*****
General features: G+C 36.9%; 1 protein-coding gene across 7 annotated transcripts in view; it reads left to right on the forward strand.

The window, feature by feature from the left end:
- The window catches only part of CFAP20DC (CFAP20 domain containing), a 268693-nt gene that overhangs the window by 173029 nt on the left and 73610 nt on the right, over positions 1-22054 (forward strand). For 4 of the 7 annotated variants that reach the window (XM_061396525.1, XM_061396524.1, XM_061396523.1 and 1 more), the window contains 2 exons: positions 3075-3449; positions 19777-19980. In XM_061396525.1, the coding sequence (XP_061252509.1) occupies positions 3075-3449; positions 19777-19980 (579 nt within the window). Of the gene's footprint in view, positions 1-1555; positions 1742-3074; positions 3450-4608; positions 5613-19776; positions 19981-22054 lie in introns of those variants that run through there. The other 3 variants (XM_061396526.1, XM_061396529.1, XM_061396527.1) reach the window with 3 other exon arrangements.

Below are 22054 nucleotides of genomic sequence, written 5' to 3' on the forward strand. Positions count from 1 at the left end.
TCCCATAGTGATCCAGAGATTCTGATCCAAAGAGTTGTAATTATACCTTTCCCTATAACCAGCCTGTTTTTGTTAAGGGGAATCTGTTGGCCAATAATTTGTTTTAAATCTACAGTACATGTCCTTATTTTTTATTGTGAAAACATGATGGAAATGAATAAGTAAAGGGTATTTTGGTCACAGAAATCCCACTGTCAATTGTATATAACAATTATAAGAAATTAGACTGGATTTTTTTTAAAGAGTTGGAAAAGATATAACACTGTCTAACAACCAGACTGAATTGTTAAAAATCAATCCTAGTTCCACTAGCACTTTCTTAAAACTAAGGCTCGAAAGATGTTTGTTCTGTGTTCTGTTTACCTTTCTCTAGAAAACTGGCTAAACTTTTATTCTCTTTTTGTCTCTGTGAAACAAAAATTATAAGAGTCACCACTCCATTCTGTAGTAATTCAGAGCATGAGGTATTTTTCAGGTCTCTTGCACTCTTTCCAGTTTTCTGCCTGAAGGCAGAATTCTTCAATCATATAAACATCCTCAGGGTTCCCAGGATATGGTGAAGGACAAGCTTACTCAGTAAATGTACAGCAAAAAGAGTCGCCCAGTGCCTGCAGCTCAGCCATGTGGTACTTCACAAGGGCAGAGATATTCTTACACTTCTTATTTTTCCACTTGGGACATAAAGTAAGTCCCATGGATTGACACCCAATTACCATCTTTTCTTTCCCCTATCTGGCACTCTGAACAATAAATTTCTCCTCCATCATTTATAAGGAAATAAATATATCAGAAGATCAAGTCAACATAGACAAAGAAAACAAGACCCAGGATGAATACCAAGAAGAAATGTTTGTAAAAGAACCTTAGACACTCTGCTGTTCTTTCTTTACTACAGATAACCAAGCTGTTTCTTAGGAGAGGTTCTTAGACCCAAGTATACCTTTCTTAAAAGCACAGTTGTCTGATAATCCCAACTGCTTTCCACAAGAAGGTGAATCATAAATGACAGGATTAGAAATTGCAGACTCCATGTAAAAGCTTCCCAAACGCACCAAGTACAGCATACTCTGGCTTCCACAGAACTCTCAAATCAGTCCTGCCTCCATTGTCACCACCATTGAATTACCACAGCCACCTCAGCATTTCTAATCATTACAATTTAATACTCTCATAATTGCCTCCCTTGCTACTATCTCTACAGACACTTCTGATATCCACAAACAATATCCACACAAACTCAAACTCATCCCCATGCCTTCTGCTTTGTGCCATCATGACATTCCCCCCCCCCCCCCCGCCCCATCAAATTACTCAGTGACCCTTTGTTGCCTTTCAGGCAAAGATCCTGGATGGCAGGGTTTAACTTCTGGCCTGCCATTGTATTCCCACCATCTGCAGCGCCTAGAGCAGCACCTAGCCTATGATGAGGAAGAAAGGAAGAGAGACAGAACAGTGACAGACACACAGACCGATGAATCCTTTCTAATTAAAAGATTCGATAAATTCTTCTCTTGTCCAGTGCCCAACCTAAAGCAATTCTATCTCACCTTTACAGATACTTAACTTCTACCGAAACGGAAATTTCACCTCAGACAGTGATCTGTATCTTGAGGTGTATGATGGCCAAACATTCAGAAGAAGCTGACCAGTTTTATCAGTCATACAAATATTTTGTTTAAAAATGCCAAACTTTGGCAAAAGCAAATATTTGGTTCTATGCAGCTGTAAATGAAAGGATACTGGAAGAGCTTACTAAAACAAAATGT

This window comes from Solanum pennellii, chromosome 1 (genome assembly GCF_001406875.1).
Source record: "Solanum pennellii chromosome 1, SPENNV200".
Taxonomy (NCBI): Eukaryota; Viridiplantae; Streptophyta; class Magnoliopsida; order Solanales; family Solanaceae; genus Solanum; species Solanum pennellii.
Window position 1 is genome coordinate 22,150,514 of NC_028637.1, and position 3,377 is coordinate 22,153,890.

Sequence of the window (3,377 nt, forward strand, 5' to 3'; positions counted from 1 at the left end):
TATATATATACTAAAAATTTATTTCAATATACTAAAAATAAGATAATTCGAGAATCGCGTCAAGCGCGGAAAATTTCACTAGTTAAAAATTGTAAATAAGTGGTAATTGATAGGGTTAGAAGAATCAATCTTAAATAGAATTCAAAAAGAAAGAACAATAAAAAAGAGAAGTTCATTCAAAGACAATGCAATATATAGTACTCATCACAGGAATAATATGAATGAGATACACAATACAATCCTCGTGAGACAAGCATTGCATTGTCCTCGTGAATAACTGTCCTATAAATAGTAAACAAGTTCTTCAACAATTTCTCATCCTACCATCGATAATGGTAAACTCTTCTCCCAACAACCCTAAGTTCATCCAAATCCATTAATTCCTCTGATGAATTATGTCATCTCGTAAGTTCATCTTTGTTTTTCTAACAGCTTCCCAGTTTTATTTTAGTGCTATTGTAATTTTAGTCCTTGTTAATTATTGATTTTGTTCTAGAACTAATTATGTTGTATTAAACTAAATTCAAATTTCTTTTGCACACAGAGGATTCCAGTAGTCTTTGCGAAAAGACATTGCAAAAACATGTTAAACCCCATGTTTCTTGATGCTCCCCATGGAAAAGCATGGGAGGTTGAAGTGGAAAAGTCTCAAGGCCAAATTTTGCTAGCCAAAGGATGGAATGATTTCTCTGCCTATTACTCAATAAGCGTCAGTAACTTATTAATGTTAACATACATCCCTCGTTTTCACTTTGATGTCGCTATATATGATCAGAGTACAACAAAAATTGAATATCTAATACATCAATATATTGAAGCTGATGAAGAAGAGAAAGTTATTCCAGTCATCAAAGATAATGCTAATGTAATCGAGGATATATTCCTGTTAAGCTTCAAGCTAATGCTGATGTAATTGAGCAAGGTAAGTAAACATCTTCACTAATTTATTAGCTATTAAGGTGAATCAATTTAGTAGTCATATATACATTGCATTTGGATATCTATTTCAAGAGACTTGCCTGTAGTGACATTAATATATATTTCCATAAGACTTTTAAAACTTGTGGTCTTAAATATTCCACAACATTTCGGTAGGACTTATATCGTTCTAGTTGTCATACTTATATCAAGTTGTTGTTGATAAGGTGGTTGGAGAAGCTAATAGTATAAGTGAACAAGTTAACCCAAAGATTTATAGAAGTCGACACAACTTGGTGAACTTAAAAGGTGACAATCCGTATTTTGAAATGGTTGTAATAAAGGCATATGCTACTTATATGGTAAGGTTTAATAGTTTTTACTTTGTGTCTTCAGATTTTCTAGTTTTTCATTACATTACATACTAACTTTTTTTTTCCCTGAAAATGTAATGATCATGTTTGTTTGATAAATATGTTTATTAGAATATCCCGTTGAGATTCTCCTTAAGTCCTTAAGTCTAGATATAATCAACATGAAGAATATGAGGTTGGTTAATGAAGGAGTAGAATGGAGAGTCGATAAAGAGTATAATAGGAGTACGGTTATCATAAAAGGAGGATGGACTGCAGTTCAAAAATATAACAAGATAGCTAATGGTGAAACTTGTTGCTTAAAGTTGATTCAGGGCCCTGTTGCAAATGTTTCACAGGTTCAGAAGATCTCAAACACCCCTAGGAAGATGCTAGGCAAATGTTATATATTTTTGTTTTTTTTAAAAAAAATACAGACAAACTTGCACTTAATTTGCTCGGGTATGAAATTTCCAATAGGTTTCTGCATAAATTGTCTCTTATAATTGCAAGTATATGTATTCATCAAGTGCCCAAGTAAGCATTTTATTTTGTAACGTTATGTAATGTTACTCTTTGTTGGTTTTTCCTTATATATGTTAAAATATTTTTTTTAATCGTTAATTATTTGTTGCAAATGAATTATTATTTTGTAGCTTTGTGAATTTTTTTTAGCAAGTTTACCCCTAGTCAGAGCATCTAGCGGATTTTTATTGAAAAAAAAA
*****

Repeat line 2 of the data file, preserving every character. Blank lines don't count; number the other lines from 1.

The window, feature by feature from the left end: